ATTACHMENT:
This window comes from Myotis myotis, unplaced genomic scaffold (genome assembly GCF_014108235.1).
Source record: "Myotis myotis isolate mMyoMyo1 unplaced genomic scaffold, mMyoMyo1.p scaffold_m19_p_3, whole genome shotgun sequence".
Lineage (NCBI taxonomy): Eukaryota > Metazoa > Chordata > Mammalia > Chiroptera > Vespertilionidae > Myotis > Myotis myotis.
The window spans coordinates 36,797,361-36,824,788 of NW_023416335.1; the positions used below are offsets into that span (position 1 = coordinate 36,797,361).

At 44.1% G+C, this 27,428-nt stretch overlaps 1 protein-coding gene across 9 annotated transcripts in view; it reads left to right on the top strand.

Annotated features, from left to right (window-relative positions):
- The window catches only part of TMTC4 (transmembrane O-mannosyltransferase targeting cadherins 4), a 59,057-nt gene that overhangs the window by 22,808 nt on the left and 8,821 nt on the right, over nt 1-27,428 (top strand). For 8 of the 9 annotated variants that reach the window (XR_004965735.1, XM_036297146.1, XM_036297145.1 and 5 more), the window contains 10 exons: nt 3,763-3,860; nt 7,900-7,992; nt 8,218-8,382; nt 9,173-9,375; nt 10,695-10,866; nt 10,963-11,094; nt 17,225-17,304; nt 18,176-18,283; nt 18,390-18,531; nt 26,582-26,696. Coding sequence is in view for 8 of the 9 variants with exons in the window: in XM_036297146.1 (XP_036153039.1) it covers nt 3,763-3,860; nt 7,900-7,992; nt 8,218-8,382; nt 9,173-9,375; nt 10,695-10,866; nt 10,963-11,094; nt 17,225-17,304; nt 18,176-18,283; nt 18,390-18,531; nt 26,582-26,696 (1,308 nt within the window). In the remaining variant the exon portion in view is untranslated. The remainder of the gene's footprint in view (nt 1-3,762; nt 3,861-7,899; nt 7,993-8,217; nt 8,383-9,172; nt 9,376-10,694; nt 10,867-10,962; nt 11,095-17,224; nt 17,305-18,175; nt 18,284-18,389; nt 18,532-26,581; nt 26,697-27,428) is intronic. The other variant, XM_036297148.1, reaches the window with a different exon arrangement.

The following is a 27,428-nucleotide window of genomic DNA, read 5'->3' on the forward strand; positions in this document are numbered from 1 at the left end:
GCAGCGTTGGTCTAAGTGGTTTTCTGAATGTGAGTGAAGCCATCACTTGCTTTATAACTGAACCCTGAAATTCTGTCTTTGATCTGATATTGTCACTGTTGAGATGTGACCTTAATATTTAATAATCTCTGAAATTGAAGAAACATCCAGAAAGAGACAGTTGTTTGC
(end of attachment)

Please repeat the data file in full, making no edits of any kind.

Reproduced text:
This window comes from Myotis myotis, unplaced genomic scaffold (genome assembly GCF_014108235.1).
Source record: "Myotis myotis isolate mMyoMyo1 unplaced genomic scaffold, mMyoMyo1.p scaffold_m19_p_3, whole genome shotgun sequence".
Lineage (NCBI taxonomy): Eukaryota > Metazoa > Chordata > Mammalia > Chiroptera > Vespertilionidae > Myotis > Myotis myotis.
The window spans coordinates 36,797,361-36,824,788 of NW_023416335.1; the positions used below are offsets into that span (position 1 = coordinate 36,797,361).

At 44.1% G+C, this 27,428-nt stretch overlaps 1 protein-coding gene across 9 annotated transcripts in view; it reads left to right on the top strand.

Annotated features, from left to right (window-relative positions):
- The window catches only part of TMTC4 (transmembrane O-mannosyltransferase targeting cadherins 4), a 59,057-nt gene that overhangs the window by 22,808 nt on the left and 8,821 nt on the right, over nt 1-27,428 (top strand). For 8 of the 9 annotated variants that reach the window (XR_004965735.1, XM_036297146.1, XM_036297145.1 and 5 more), the window contains 10 exons: nt 3,763-3,860; nt 7,900-7,992; nt 8,218-8,382; nt 9,173-9,375; nt 10,695-10,866; nt 10,963-11,094; nt 17,225-17,304; nt 18,176-18,283; nt 18,390-18,531; nt 26,582-26,696. Coding sequence is in view for 8 of the 9 variants with exons in the window: in XM_036297146.1 (XP_036153039.1) it covers nt 3,763-3,860; nt 7,900-7,992; nt 8,218-8,382; nt 9,173-9,375; nt 10,695-10,866; nt 10,963-11,094; nt 17,225-17,304; nt 18,176-18,283; nt 18,390-18,531; nt 26,582-26,696 (1,308 nt within the window). In the remaining variant the exon portion in view is untranslated. The remainder of the gene's footprint in view (nt 1-3,762; nt 3,861-7,899; nt 7,993-8,217; nt 8,383-9,172; nt 9,376-10,694; nt 10,867-10,962; nt 11,095-17,224; nt 17,305-18,175; nt 18,284-18,389; nt 18,532-26,581; nt 26,697-27,428) is intronic. The other variant, XM_036297148.1, reaches the window with a different exon arrangement.

The following is a 27,428-nucleotide window of genomic DNA, read 5'->3' on the forward strand; positions in this document are numbered from 1 at the left end:
GCAGCGTTGGTCTAAGTGGTTTTCTGAATGTGAGTGAAGCCATCACTTGCTTTATAACTGAACCCTGAAATTCTGTCTTTGATCTGATATTGTCACTGTTGAGATGTGACCTTAATATTTAATAATCTCTGAAATTGAAGAAACATCCAGAAAGAGACAGTTGTTTGC